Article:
If life were a fairy tale, it could be said that such comfort levels can breed hubris that can bring Mr. Modi down. However, analytical rigour precludes such wishful thinking. It is unlikely that India’s justice system that alone could have made a difference can catch up with him. On the contrary, a commission report has pronounced him guiltless and the courts have asked for speeding up of the Gujarat trials in order to put them behind him. This suggests India will race into a Modi-led future comprising of a Ram Temple, status of third largest economy and other middle class ego enhancing gimmicks such as Indian on the moon and ocean going boomers. To think that political midgets in India’s opposition comprising has-beens and would-be’s can ‘get Modi’ is a laugh. Also, Maoists are unlikely to be able to break out of the jungles in the timeframe till 2025 to build bridges with disempowered have-nots left behind by Mr. Modi’s gifting of India to corporate interests.
Since Mr. Modi strides the internal domain unchecked, the seeds of possible upsetting of Mr. Modi’s applecart are in the external domain. His aggressive regional policy has potential to cause unravelling of his two-step strategy: economy followed by socio-cultural engineering. Developments on the Pakistan front are somewhat unsettling, with Pakistan’s national security adviser pronouncing that normalisation is ruled out so long as Mr. Modi is in the chair. Mr. Jaitley has in response indicated that it is Pakistan that has instead to appreciate India’s trajectory is such that Pakistan cannot escape falling in line. On the China front, India’s proximity to the US is such that it may get the message that India has been unresponsive to its premier’s visit. China could prop up Pakistan, as it has all along, to keep India tied down, just as the US is propping up India to keep China tied down. Given military preparations, including nuclear developments, and a strategic scene set to get ‘interesting’ in the Chinese sense of the word in AfPak and India’s increasing footprint in Afghanistan, there is scope for instability. The scenario of a mega terror attack being followed up by an Indian Cold Start attack leading to tactical nuclear use by Pakistan is by now trite, but India’s aggressive posture, perhaps intended for deterrence, under Mr. Modi, may lead up to its inevitable unfolding in case terrorists wanting to set India back, try him. In effect, India’s aggressiveness makes this more likely, even if India’s posture is intended to achieve the opposite.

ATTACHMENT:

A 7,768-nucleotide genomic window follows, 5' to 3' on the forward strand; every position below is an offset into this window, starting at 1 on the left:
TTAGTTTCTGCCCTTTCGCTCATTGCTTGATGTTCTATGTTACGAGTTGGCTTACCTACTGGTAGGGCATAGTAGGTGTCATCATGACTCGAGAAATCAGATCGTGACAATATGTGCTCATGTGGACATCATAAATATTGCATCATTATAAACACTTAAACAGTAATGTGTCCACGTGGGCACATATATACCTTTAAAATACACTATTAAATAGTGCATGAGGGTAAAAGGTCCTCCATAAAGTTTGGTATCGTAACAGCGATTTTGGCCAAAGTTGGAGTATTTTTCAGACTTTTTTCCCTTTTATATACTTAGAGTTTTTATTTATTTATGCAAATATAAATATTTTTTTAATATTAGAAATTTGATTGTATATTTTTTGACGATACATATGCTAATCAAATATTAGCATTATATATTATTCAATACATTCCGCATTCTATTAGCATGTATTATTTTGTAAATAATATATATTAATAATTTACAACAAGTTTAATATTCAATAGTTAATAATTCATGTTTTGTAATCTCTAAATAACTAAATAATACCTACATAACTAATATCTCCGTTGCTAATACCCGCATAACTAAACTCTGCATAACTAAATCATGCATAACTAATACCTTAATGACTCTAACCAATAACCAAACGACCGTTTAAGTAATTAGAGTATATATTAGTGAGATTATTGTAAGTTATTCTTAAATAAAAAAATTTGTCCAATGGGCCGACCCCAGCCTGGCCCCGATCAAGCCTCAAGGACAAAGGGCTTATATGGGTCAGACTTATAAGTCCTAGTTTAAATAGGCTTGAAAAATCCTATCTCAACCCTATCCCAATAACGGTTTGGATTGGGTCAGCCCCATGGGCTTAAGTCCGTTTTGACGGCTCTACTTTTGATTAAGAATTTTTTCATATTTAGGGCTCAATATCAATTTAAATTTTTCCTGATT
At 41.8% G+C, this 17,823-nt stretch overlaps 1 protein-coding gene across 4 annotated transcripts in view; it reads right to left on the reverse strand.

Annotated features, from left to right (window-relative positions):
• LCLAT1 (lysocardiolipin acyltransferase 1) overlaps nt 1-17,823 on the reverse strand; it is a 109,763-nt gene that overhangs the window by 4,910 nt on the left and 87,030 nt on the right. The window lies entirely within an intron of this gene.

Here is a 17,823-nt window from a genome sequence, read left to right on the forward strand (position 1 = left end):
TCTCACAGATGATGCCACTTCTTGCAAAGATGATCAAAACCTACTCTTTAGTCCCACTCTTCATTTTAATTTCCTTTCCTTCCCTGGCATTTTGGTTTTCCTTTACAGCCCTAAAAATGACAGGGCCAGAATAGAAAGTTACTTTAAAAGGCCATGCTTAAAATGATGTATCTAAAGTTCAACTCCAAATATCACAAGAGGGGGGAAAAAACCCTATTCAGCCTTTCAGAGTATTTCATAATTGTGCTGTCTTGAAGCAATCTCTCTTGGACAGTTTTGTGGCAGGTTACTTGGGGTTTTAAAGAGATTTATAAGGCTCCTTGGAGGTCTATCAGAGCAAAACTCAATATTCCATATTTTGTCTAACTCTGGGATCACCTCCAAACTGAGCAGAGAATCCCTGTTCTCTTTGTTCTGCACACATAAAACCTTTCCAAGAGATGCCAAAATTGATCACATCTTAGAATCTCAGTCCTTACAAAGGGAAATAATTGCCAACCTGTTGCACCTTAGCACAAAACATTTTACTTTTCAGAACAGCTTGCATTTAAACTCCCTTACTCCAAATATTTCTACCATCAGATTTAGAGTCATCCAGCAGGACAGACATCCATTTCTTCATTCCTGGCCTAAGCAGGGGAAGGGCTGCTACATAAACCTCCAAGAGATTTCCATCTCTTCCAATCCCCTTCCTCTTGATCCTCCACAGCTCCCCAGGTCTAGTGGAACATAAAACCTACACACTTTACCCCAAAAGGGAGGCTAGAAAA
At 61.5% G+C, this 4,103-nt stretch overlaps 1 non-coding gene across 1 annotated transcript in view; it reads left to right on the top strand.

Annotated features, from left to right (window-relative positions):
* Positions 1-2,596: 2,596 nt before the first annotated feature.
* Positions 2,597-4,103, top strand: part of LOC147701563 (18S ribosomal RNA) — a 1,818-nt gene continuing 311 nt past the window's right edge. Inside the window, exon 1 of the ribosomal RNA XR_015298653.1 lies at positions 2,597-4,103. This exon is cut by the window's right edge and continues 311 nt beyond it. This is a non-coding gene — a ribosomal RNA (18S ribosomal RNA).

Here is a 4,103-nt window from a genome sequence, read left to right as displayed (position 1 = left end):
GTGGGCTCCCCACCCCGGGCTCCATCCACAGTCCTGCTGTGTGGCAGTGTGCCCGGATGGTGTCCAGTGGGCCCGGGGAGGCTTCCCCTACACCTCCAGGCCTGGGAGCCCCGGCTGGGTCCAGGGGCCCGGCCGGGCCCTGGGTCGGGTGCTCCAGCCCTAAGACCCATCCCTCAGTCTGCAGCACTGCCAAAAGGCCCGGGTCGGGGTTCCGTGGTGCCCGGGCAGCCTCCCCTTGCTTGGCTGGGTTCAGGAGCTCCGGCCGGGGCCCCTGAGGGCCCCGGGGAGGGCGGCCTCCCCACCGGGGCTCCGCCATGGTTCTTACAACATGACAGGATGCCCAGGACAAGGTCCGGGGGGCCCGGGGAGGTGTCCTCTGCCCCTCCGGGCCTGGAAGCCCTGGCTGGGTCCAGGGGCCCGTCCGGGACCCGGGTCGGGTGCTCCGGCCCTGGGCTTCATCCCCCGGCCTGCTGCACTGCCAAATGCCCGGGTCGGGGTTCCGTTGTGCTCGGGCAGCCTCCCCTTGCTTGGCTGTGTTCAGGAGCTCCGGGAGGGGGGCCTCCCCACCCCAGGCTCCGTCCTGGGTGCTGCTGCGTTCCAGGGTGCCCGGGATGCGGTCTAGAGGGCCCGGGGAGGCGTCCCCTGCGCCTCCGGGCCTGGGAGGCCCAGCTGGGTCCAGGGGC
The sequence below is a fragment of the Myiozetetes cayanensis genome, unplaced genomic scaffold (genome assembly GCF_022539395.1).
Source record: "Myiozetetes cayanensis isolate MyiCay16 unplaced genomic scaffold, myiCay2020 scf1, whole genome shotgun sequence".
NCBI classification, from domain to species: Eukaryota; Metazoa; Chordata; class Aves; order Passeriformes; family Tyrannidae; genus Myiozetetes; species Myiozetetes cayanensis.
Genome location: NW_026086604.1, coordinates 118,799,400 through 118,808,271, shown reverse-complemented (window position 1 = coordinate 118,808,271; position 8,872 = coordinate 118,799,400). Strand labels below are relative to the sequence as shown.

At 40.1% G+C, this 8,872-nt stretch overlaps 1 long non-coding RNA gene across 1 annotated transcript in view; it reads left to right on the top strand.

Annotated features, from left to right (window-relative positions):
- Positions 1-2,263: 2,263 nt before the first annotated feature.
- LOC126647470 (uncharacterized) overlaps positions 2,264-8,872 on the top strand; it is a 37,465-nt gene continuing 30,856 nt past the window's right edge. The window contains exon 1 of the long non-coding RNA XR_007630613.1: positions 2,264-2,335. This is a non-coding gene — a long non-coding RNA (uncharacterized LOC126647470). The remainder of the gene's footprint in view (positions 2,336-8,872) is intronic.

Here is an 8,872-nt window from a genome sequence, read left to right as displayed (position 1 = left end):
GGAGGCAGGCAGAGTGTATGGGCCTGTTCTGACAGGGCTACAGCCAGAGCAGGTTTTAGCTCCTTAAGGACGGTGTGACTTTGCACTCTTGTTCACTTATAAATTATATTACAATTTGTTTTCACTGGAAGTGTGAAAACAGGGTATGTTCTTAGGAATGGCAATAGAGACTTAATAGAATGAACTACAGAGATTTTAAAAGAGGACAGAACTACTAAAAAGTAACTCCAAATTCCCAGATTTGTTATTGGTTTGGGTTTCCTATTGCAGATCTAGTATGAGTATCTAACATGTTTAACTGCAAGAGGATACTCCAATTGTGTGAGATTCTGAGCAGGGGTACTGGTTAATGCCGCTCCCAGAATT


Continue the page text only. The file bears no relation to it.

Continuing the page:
The place of the minority in this is a rather delicate one. In case India is upset in this manner, Mr. Modi and his backers will need a scapegoat. Muslims, scattered in isolated local communities across the Indian landmass, have proven handily vulnerable. Finally, the higher he soars the more resounding the fall; implying he will take much else down with him. Since he will likely go only in pulling the house down with him, there is no cause for Muslims to want to figure in the debris. Self-preservation impels wishing him well, though seeds of possible alternative futures need warning against.